My friend Tim recently introduced me to The Thin Man, the 1934 detective film with the lovable Nick and Nora Charles.  Nick is a retired detective, who loves his cocktails and reluctantly gets dragged back into solving crimes.  His wife Nora has impeccable style and undeniable charm and can hold her own. [Nora to Nick: How many drinks have you had?; Nick: This will make six Martinis.; Nora to the waiter: All right. Will you bring me five more Martinis, Leo? Line them right up here.]

Nora and Nick (and their dog Asta)

The best parts of the movie are the clothes (they had amazing style in the 1930s!),  the flirty banter of Nick and Nora, and their love of cocktails. When we first meet Nick he is shaking a drink explaining the following to a staff of bartenders, “The important thing is the rhythm. Always have rhythm in your shaking. Now a Manhattan you shake to fox-trot time, a Bronx to two-step time, a dry martini you always shake to waltz time.”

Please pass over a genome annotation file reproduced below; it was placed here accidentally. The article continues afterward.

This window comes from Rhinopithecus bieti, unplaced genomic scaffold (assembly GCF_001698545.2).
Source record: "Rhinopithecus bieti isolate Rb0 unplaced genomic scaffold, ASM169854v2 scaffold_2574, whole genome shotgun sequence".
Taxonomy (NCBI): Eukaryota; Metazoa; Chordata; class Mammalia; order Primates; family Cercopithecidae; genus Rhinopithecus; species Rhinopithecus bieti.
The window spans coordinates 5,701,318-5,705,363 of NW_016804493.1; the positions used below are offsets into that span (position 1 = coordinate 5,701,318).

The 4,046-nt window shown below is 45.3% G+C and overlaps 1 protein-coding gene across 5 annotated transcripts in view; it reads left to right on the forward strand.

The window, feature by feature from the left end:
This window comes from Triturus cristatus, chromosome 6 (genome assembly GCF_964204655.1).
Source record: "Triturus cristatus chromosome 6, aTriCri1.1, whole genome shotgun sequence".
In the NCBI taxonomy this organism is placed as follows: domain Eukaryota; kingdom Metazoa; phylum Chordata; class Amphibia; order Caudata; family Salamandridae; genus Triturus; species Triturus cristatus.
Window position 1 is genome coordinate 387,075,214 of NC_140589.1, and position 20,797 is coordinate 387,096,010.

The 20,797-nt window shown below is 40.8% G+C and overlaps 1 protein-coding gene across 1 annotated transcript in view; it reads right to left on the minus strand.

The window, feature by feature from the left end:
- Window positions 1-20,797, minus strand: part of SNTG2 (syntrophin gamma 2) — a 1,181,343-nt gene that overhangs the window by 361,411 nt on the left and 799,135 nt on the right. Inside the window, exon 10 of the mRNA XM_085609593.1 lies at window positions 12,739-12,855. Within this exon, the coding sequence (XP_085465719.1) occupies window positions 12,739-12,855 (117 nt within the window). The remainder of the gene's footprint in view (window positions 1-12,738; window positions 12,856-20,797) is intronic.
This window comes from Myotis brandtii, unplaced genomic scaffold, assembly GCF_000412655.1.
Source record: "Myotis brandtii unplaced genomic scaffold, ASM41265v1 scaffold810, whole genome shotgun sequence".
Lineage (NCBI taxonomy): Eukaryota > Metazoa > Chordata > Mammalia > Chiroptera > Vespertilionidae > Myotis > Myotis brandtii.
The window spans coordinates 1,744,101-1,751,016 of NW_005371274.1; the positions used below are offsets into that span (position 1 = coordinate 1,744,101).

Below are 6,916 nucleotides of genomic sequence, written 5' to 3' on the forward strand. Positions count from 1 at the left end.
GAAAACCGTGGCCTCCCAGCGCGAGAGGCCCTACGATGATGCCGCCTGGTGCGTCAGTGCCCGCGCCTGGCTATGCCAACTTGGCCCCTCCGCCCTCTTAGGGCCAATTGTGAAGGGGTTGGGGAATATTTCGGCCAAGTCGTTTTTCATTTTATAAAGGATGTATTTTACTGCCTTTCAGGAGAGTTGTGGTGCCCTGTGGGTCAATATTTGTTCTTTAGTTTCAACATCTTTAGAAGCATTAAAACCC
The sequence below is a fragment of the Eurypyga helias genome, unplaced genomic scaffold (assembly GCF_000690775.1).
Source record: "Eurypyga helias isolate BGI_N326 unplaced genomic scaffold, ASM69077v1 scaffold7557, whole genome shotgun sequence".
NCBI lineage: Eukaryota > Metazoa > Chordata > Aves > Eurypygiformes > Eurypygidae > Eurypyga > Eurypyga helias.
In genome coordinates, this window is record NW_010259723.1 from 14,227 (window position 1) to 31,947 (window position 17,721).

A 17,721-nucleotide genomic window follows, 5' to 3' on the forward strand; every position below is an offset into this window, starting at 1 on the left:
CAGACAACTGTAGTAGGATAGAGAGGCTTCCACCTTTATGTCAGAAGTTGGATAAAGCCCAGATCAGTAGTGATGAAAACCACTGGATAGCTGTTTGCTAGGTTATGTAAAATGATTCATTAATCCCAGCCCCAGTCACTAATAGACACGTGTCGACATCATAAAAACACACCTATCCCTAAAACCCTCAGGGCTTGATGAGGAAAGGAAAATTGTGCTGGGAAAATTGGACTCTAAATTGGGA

So, for my inaugural viewing of the film, it was only appropriate to make one of the cocktails that Nick mentions. I chose the Bronx, featuring gin, both sweet and dry vermouths with orange juice added.  Like most pre-prohibition cocktails, there are a few stories about this drinks origins.  Dale DeGroff credits Johnny Solon with creating the drink while tending bar at the Waldorf-Astoria.  For our drinks, I chose to bust open my newly purchased bottle of Carpano Antica (gosh that stuff is awesome!) and I think it added a nice richness to our Bronx.

The Bronx Cocktail

1 ½ oz gin

½ oz sweet vermouth

½ oz dry vermouth

1 oz orange juice

Shake well (to a two-step time, as Nick suggests). Strain and garnish with orange peel.

To Nick and Nora. Cheers!